I was in the middle of writing this column and then I got distracted. Following my own advice, as I write about consumer issues, I ordered the euros for our family holiday to France online. I’ve told people that this usually means the best rate and savings on commission. Big mistake.
I found the currency company via a well-known comparison website. So far, so good. A big banner headline on their own site proclaimed “free next day delivery for orders over £700”. I don’t know about you, but I tend to believe what it says in a headline.
I went ahead and ordered £820 worth. This is a huge amount of money in our house, the result of months of hard work, saving and going without luxuries, including a new swimming costume for me. Some might call that part a blessing in disguise.
Anyway, I digress. There I was, writing about the terrible customer service I’ve recently encountered at the hands of a very well-known breakdown recovery service, when a nagging fear began to distract my thoughts.
I’d just transferred several hundred pounds to a company I’d never dealt with before in my life and I’d had not received any acknowledgment at all.
I made a slightly panicky phone call to their customer services department. All was ok, but I asked to double-check that delivery was on course for the next working day, Friday. This element was vital; the Bank Holiday weekend loomed and we faced the prospect of an imminent holiday abroad with no cash.
“Oh, we don’t guarantee next-day delivery,” was the airy response of the woman at the end of the phone. “But, but, it says so here…” I spluttered. “Check the small print,” she said.
I’ll leave you to imagine how I replied, but it wasn’t pretty. She then said she would see what she could do and advised me to ring back in an hour. The minutes slowly ticked by. I rang back. The even airier (if that was possible) man who answered said that my order wasn’t on the list for next-day dispatch, and I might expect it either Saturday or Tuesday.
Given that on Tuesday we were due to be in Marseille, this was no good at all. I kicked off. And then I compromised by handing over £10 to guarantee Saturday delivery, thereby negating any savings I thought I had made.
Next, I hastily composed an email to the customer services managers and press offices of both the currency exchange company and the comparison site, citing both my personal distress and professional interest.
About half an hour later, I received an email myself. As if by magic, the currency company had managed to get my order on the next-day delivery list after all and had refunded the tenner I’d been forced to give them.
Our money did arrive on time and I’d like to say that we all lived happily ever after. However, I’ve still got to deal with the very-well known breakdown recovery company, who in partnership with an equally well-known garage chain, almost wrote my car off in June. I’ll keep the details brief; what’s crucial here is that I pay a policy which covers me for breakdown and repair.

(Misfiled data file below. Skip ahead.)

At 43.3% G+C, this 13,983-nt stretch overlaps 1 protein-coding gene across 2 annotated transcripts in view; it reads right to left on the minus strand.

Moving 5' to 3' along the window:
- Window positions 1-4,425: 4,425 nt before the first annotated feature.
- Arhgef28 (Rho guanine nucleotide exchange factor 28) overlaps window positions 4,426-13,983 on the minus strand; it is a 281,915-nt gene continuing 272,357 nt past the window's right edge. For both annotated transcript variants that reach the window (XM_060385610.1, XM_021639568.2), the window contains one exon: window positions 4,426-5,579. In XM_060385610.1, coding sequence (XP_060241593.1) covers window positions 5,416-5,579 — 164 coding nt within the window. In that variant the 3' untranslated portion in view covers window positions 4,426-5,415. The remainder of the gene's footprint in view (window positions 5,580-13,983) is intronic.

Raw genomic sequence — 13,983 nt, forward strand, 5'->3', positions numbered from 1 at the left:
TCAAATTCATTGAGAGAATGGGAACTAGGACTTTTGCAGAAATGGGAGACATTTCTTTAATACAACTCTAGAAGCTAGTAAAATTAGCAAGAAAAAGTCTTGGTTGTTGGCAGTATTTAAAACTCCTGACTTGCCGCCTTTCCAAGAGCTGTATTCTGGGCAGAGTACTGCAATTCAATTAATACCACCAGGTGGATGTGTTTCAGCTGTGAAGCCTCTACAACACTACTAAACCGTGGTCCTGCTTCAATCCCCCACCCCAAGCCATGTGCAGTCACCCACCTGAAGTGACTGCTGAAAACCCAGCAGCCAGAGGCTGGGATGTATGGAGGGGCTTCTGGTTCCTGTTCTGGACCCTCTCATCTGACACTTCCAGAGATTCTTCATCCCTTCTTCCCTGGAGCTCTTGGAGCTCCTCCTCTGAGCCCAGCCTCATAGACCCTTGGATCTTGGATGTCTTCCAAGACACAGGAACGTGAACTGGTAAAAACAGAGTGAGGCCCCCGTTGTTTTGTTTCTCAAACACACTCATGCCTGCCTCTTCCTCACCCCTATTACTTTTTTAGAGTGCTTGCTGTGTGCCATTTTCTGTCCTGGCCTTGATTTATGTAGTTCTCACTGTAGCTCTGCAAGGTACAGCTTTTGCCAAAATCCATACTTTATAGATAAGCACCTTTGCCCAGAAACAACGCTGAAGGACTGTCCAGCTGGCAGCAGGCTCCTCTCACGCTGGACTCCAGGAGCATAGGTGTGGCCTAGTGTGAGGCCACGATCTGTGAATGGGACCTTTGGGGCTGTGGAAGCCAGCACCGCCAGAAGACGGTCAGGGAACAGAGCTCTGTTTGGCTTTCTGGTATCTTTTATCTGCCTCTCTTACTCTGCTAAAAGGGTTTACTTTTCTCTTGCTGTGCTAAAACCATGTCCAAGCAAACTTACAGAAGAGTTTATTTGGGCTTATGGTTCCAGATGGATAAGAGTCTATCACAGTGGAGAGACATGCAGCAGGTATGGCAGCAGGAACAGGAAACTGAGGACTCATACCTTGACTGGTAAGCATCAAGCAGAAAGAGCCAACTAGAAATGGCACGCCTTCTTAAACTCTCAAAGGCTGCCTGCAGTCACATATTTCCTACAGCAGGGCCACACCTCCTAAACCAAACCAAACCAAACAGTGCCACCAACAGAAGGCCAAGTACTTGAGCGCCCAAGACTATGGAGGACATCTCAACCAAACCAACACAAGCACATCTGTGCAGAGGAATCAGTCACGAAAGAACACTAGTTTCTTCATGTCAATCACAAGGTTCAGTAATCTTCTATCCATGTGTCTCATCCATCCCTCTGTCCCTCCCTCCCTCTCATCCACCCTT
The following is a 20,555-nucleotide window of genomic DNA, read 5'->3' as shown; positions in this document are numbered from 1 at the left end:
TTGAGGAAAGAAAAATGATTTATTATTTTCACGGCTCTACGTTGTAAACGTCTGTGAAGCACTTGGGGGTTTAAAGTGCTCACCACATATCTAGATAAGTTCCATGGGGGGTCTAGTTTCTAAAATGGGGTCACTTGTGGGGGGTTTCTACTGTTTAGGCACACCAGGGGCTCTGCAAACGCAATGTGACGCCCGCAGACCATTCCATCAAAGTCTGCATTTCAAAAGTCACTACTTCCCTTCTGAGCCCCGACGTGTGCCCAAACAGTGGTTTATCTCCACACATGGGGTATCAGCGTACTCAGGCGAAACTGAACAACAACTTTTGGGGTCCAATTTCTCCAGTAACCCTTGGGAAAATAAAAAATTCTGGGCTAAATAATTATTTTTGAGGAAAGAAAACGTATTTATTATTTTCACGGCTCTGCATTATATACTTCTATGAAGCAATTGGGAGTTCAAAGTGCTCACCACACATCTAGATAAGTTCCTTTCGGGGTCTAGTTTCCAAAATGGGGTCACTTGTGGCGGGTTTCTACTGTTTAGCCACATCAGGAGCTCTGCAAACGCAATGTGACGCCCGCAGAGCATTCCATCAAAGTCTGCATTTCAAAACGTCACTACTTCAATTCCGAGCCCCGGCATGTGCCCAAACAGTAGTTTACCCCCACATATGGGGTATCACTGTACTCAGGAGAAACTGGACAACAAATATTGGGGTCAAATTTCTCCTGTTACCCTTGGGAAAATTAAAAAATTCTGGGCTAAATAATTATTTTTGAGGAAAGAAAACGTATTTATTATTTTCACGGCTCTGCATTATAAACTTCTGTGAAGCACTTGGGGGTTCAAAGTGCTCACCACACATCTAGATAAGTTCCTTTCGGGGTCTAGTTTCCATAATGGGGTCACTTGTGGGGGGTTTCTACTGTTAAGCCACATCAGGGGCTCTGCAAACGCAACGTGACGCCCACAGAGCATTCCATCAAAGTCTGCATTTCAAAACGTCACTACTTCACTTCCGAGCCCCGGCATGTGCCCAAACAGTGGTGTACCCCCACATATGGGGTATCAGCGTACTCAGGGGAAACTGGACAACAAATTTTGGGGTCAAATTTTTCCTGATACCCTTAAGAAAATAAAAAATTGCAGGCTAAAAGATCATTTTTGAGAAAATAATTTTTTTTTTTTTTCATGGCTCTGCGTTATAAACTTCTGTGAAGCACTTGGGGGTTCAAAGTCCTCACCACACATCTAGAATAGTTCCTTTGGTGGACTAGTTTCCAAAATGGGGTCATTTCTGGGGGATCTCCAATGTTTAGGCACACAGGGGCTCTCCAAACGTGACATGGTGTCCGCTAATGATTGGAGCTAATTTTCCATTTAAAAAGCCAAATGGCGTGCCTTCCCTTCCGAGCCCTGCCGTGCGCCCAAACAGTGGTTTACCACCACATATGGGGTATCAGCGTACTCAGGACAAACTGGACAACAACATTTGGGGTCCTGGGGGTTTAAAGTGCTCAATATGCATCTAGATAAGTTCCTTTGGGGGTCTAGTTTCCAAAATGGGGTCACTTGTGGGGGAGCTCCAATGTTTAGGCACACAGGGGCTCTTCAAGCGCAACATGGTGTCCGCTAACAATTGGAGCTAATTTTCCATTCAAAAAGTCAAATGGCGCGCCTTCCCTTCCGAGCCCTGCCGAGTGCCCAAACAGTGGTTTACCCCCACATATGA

Unfortunately, in the name of “updating” company rules, the terms of the repair element have become extremely stringent. The garage said that the problems with my car were catastrophic, I would not be covered for the full repair amount and it would cost something in the region of £1,100 to sort.
We took the very, very reluctant decision that the only sensible course of action would be to scrap the poor thing. That sum was more than the car itself is worth.
Luckily for us, the scrap lad who picked it up is something of an amateur mechanic himself. He took a look and phoned us up. The fault with the gearbox was actually easy to mend. Did we want him to sort it out for a very modest fee and rescue dear old Polly the Polo from the crusher? I think you can guess what our answer was. The breakdown cover company, apparently the UK’s most trusted brand, have been dealing with my complaint since the middle of July. We await the outcome.
Two things I have learned from all of this. We might live in a computerised, automated world, but the human factor is vital if we are to survive with our sanity intact. I can’t fault the patrolman who rescued my car when it broke down and towed us to the garage. He was so polite and can-do, even though the breakdown did occur in the middle of a wood, half-an-hour before the kick-off of the England-Croatia World Cup semi-final.
And although I pressurised them, I can’t fault the person at the currency exchange who decided to show some compassion and rescue a family from a holiday without cash. I hope such cautionary tales as mine will be related in every training session in every call centre in the country. Profits and rules and targets are important, but people matter above all.